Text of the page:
Greetings! You know, the All Star break is right around the corner, and the trade deadline is coming up faster than most people realize. I thought now would be a good time for me to write you a letter asking for a small favor.
I’m sure most Cubs fans have written letters like this asking you to do something like, for instance, land Jake Peavy in a monster trade deal, or go after Mark DeRosa and/or Kerry Wood again. But I’m going to ask for something else entirely: I’d like to ask you to resign.
That’s right: Resign. Not re-sign, but resign, as in leave. I’m sure your job is awesome, and you don’t want to give it up—especially in this economy—but seeing as how you’ve essentially dismantled not only a winning major league ball club, but also its farm system, I think it’s time for you to go.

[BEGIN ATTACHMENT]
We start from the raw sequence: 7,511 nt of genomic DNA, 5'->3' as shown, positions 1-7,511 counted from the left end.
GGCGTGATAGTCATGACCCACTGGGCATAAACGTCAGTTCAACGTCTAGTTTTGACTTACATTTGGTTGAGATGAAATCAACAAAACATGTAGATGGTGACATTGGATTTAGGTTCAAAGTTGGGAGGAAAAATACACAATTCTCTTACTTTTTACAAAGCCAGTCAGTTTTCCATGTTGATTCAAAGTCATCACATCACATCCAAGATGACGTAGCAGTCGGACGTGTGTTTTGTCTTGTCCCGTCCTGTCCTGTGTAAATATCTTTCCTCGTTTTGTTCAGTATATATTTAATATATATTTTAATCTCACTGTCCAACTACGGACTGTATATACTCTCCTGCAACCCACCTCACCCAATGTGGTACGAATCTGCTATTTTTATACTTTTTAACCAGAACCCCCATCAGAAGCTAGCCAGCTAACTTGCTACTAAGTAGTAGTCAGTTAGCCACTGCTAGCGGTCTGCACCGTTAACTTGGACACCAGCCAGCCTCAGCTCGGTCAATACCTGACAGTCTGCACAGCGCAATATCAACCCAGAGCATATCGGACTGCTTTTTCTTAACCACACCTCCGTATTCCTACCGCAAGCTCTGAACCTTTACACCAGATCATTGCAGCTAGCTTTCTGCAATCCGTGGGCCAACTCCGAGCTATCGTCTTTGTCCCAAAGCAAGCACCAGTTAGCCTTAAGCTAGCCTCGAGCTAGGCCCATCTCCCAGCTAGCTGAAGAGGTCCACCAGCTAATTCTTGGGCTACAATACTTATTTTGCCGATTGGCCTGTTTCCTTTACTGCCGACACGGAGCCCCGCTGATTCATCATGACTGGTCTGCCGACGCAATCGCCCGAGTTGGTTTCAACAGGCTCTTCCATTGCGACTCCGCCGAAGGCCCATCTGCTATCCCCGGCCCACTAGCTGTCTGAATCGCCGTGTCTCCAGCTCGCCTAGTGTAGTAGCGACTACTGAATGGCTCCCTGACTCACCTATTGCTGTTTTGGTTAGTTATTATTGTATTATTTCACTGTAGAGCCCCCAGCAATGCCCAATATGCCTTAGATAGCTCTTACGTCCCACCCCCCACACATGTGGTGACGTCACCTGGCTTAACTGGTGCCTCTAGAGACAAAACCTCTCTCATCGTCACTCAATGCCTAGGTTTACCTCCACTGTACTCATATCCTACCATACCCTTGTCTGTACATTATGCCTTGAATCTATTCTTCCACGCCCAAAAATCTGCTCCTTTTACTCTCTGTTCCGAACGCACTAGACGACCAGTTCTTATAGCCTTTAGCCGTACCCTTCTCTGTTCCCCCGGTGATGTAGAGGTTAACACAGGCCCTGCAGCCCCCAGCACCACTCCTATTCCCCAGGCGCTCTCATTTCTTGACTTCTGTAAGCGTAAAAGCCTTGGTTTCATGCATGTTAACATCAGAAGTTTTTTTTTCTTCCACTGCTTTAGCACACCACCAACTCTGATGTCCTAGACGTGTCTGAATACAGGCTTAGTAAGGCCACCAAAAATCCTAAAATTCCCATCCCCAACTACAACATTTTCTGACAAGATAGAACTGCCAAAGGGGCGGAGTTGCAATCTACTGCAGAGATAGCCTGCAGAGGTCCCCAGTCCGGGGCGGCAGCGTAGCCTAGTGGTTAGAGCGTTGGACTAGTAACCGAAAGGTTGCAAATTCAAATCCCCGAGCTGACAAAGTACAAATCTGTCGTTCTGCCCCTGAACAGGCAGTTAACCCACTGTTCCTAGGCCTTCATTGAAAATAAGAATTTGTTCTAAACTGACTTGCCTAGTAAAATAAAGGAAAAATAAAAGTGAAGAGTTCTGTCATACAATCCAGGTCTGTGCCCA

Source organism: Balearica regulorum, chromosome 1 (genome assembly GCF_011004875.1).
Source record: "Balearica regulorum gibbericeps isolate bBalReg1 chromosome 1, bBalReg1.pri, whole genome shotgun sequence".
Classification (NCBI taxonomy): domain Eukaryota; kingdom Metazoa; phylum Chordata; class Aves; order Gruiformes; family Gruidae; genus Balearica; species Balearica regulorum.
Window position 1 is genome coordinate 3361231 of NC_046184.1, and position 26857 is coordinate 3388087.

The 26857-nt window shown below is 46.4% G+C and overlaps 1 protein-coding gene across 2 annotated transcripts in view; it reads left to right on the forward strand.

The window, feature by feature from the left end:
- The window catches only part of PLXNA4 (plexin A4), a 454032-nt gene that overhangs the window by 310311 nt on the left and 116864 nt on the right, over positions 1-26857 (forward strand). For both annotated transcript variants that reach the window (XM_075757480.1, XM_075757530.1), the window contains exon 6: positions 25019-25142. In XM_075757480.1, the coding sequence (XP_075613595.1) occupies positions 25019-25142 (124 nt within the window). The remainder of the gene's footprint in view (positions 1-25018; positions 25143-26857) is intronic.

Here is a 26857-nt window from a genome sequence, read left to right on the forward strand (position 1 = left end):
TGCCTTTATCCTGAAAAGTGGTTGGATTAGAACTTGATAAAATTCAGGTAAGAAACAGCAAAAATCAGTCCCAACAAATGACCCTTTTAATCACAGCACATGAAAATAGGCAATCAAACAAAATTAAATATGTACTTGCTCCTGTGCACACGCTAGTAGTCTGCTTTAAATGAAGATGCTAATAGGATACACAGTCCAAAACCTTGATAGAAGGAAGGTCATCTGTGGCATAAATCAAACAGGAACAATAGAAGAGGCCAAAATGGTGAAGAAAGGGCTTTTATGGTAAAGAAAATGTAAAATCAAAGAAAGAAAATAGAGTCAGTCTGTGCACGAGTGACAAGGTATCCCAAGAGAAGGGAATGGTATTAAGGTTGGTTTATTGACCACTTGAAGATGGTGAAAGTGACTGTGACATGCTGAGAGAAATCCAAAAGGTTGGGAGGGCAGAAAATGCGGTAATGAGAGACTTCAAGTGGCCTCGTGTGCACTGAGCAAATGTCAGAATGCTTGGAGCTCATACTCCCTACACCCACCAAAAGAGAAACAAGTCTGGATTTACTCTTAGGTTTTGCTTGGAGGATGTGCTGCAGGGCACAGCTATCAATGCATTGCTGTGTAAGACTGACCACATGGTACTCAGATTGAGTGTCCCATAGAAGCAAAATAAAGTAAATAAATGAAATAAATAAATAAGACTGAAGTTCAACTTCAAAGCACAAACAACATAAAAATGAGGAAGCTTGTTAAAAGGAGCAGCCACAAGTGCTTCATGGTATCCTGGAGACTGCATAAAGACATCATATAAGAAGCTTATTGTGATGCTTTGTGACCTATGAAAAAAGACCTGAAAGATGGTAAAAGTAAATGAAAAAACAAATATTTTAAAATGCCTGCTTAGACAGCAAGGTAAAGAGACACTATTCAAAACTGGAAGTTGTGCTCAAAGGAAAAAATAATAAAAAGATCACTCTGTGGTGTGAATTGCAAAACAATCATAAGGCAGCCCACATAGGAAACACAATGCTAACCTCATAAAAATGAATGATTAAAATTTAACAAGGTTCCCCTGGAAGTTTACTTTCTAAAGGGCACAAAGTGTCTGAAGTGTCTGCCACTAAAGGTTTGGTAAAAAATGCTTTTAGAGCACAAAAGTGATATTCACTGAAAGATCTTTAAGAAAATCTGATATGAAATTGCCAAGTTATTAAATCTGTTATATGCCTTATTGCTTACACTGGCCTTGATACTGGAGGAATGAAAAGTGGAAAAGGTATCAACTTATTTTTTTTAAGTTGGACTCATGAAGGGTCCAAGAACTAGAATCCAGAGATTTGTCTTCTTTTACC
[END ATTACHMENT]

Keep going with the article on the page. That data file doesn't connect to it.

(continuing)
If the ownership situation weren’t in a state of complete chaos right now, maybe somebody would have already fired you, but unfortunately, speculation on my part of such issues will have to be saved for another time.
How can a general manager take a 97-win team and reduce it to a team that’s likely to finish at .500 or less? Well, if anybody is curious, you, Mr. Hendry, have managed to answer that question for them.
I know that you were probably frustrated that the Cubs were swept out of the first round of the playoffs last year—everybody was—but I can’t say I believe you handled it in an appropriate manner. I could sit here and spout volumes about the ills that plagued the Cubs in the 2008 postseason, but that’s not the issue here: The issue isn’t why you reacted, but how.